by Jonathan Ingram
Last night, we reported on a bill that is headed to the Governor's desk which would allow the Quinn administration to implement key provisions of ObamaCare in Cook County nearly two years early. This bill was pushed through the legislature with virtual no debate or discussion on the floor.
Last year, lawmakers decided -- nearly unanimously -- to put a moratorium on expanding the Medicaid program so as to not overload an already broken system. HB 5007 gets around that moratorium by permitting "expansions approved by the federal government" which are financed through local and federal tax dollars. Only one such waiver has ever been filed. You can read it here.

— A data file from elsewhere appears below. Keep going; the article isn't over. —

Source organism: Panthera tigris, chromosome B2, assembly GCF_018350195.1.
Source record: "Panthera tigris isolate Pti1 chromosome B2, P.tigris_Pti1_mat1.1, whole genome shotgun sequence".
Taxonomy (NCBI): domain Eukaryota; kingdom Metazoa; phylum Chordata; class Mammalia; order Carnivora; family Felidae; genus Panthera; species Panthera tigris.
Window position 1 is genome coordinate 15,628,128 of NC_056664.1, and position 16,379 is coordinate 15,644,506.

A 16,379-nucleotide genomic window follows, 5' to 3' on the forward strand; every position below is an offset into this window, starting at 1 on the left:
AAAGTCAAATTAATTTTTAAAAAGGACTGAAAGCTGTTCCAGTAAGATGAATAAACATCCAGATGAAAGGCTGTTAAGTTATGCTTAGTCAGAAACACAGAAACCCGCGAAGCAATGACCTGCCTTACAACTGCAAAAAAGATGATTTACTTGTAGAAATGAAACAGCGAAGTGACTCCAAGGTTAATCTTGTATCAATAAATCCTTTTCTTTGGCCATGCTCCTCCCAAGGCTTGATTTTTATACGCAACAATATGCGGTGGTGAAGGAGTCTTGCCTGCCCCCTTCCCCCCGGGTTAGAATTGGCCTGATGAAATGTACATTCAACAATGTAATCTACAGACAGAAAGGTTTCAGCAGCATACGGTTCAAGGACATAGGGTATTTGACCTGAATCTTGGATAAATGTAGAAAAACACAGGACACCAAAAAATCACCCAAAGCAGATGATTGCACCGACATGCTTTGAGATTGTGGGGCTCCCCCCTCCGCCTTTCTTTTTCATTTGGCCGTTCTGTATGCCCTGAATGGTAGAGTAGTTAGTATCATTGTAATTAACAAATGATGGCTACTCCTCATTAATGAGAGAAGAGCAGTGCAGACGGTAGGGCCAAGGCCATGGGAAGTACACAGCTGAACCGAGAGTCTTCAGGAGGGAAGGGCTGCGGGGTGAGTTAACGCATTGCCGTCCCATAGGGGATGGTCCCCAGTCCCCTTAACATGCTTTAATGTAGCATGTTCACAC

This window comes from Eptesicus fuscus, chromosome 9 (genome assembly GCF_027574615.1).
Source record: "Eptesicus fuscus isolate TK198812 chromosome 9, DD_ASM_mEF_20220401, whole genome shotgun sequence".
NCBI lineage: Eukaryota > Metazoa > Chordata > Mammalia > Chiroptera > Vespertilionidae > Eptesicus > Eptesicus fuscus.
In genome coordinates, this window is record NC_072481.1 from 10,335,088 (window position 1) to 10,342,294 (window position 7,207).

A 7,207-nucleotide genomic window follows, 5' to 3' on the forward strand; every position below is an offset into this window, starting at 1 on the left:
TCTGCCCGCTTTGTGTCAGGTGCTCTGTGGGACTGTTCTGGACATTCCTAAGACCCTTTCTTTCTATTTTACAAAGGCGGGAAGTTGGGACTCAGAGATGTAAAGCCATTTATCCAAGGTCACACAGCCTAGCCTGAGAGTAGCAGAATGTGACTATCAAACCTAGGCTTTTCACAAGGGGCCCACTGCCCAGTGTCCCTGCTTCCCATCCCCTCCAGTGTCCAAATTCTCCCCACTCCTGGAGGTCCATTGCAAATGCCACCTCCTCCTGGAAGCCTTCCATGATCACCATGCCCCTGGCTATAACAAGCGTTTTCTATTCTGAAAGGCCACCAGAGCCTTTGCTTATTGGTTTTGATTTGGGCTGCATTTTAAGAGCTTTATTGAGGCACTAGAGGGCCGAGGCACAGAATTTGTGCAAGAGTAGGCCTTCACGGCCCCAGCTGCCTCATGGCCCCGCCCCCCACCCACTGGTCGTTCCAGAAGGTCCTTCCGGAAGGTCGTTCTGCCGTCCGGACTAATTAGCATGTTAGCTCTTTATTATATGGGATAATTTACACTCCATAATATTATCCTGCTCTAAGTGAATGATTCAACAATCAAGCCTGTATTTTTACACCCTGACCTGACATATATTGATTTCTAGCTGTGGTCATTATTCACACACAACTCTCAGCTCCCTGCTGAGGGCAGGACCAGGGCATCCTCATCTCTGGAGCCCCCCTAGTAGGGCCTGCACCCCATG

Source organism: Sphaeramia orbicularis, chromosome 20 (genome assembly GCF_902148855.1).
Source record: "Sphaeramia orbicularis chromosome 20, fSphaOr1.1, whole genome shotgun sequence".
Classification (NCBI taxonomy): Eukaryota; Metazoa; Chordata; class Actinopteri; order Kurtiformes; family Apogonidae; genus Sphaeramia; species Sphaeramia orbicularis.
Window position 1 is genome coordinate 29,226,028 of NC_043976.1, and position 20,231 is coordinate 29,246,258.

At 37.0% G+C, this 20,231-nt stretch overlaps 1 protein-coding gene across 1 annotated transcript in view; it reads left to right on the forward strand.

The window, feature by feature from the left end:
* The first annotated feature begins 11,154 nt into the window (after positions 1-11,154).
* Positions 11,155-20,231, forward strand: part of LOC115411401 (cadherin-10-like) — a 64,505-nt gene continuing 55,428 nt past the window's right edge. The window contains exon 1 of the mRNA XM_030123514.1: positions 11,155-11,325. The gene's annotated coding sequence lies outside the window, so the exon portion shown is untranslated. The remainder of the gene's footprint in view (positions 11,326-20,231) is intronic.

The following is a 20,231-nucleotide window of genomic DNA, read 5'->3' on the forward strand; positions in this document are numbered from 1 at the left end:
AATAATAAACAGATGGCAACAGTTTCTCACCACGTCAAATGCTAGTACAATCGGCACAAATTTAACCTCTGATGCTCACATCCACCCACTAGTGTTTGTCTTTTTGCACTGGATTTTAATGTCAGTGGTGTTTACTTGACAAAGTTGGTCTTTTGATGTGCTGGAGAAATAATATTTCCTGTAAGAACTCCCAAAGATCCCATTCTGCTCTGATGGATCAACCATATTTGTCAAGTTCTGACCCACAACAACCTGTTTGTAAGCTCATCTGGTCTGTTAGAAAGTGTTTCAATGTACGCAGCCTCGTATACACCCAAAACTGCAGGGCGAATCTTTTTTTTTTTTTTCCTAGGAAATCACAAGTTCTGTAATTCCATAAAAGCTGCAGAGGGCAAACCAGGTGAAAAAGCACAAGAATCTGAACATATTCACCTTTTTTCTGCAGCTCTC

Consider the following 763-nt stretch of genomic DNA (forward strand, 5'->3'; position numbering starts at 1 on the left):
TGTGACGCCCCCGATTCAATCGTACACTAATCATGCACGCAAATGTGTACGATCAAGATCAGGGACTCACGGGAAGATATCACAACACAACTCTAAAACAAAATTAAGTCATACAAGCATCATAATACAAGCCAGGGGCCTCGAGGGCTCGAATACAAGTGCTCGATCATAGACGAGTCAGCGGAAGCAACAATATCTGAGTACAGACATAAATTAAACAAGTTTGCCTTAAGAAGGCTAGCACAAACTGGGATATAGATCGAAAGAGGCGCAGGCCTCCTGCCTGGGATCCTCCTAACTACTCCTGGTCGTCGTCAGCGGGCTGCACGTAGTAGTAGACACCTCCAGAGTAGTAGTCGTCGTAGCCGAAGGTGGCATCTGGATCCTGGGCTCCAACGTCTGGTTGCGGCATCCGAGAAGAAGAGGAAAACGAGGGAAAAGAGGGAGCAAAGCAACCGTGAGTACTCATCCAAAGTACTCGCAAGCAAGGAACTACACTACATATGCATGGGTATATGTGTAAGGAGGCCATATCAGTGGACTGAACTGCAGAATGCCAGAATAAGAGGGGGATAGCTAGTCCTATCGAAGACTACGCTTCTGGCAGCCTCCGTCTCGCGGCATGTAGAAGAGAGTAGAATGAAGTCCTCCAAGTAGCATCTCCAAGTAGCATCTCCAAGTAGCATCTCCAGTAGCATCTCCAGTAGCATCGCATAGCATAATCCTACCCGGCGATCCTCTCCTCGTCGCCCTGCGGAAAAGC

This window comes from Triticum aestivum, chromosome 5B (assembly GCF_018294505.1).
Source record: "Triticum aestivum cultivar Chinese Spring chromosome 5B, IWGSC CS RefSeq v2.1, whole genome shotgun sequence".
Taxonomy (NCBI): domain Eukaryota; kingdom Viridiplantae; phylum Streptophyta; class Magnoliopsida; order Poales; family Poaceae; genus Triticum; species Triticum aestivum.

This waiver's expansion is based on implementing the new eligibility rules in ObamaCare, which would not otherwise take effect until 2014. These are the very provisions that a majority of states are suing the federal government over. In a letter accompanying that waiver, Julie Hamos, the director of Illinois' Department of Healthcare and Family Services, wrote that she was seeking a waiver to "demonstrate the impact of early enrollment of 'new Medicaid eligibles' under the Affordable Care Act." According to the waiver, an "estimated 250,000 eligibile adults in Cook County" could be enrolled in the program.
The bill itself then references ObamaCare in later pages, specifying what happens if the relevant provisions of Public Law 111-148 are held unconstitutional or are repealed by Congress.
Ultimately, including provisions that would overload an already-broken system with hundreds of thousands of new people as part of an overall "reform package" will hurt taxpayers at a time of record government spending, deficits and debt.